Some large retrospectives feel like mountainous territory, peak after peak in an artistic life filled with triumphs. The National Gallery of Art’s large exhibition devoted to the work of George Bellows, the first major Bellows show since a 1992 painting retrospective in Los Angeles, feels more like pieces of a puzzle, a fascinating, imperfect puzzle. And when you have finished exploring the diversity of an American artist who died tragically young at the age of 42 in 1925, you may not feel as if the puzzle is quite complete.
But if you emerge willing to think pluralistically about modernism — that there was no monolithic Modernism with a capital M, but rather a host of different modernisms often in conflict with one another — then the work of Bellows will make more sense, and the curators will have accomplished their primary goal. As with so many artists, poets and composers who lived during periods that seemed (at the time) wildly eclectic and are considered (decades or centuries later) historically transitional, Bellows is unclassifiable. If you ignore large tracts of his work, he can, at best, be pigeonholed. This exhibition demands that Bellows’s oeuvre be considered as a whole, including a room of deeply disturbing paintings he made in response to World War I, political imagery that veers toward social caricature, and portraits in which the artist seems to be channeling the ethos of another era. In other words, a career of many modernisms.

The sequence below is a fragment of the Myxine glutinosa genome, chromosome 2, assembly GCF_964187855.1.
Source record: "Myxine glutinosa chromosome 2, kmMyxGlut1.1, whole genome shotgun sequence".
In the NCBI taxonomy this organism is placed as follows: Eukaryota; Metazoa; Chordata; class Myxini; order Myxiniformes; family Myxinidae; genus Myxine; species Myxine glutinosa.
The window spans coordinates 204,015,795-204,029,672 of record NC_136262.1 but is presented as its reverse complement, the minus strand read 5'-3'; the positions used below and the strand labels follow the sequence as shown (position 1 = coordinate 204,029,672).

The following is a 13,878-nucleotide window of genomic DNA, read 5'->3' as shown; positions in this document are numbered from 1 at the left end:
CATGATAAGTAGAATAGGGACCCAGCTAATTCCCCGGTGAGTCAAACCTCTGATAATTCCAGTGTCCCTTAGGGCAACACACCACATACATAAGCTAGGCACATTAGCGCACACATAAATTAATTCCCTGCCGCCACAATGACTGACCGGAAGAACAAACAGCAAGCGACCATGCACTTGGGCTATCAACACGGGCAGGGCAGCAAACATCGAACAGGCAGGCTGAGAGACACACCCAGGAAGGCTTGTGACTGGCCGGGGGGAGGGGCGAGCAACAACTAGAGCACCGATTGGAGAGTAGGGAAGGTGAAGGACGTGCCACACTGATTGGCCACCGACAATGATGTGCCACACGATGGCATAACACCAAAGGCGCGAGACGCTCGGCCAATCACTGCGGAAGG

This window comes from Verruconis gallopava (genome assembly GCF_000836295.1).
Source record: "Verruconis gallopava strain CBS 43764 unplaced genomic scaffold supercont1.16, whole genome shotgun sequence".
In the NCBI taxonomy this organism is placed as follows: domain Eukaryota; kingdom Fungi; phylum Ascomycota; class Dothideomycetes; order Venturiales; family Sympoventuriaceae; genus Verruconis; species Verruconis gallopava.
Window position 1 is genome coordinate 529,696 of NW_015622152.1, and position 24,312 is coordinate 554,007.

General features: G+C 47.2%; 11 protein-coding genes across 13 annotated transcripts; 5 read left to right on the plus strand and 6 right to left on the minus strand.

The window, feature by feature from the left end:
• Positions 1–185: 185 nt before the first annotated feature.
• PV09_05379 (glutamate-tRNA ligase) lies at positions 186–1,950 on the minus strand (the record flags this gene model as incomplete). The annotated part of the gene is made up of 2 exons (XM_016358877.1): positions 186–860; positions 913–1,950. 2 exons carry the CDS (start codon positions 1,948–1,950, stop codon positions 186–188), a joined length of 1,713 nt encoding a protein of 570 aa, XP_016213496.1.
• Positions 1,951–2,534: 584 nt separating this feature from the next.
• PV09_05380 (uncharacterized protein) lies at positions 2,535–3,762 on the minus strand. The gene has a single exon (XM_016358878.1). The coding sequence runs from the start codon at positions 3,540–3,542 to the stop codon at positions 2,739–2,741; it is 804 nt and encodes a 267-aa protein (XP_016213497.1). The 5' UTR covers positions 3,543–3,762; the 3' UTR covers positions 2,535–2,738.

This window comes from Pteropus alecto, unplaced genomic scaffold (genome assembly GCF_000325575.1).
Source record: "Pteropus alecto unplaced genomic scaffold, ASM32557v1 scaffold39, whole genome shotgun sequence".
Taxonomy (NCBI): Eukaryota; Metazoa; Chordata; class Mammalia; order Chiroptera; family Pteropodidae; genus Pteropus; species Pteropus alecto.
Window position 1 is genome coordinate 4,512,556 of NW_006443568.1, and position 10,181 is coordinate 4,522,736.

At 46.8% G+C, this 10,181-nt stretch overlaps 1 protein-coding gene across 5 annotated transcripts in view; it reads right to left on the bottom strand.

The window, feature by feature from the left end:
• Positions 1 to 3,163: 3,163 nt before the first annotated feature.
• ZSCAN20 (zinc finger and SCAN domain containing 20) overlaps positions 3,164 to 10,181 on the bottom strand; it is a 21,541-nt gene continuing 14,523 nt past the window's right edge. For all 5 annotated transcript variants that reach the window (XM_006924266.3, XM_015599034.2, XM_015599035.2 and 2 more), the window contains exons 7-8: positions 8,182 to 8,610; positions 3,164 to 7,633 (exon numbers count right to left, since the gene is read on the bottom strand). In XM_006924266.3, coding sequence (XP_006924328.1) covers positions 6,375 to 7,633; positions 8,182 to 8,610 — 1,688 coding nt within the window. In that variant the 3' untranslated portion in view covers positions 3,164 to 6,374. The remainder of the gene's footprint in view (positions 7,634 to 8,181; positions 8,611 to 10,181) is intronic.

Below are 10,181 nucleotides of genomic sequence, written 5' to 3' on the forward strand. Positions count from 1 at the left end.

When Bellows died of infection from a ruptured appendix in 1925, he was the most celebrated American artist of his age. A quarter-century later, when abstract expressionism was heralded as the first great, truly American artistic movement, Bellows was remembered primarily for a handful of paintings he made early in his career. Among these were the boxing works, “Stag at Sharkey’s” and “Both Members of This Club” (both from 1909) and “Club Night” (from 1907), in which boxers were depicted in the dynamic throes of combat, looming over the vicious and stupid faces of spectators, with arms and legs interlocked, like snapshots of statues by Rodin brought suddenly to life. The apparent speed in what is depicted and in the way the paint is put on the canvas, and the thrilling economy of gesture (musculature is limned with a few precise streaks of shadow and color), made these works seem the most “modern” of Bellows’s career — if one defined modern from the perspective of abstract expression and subsequent taste.
But Bellows painted many other things, and his early career is filled with stunning work that feels closely connected to the boxing pictures. His images of the excavation and construction of Pennsylvania Station have a similar minimalist expressionism, studies in mood and light that are more than the sum of their parts. They do for urban geology what Chaim Soutine did for meat. Seascapes from 1913, painted while Bellows was a resident in Maine, have a tempestuous energy every bit as vital as the boxing works. And early paintings of New York, including a 1911 canvas stuffed with people, horses, buildings and conveyances, suggest an artist feverishly exploring aesthetic breaking points: How much is too much? How little is not enough? Where is the line between the suggestive and the meaningless daub of paint?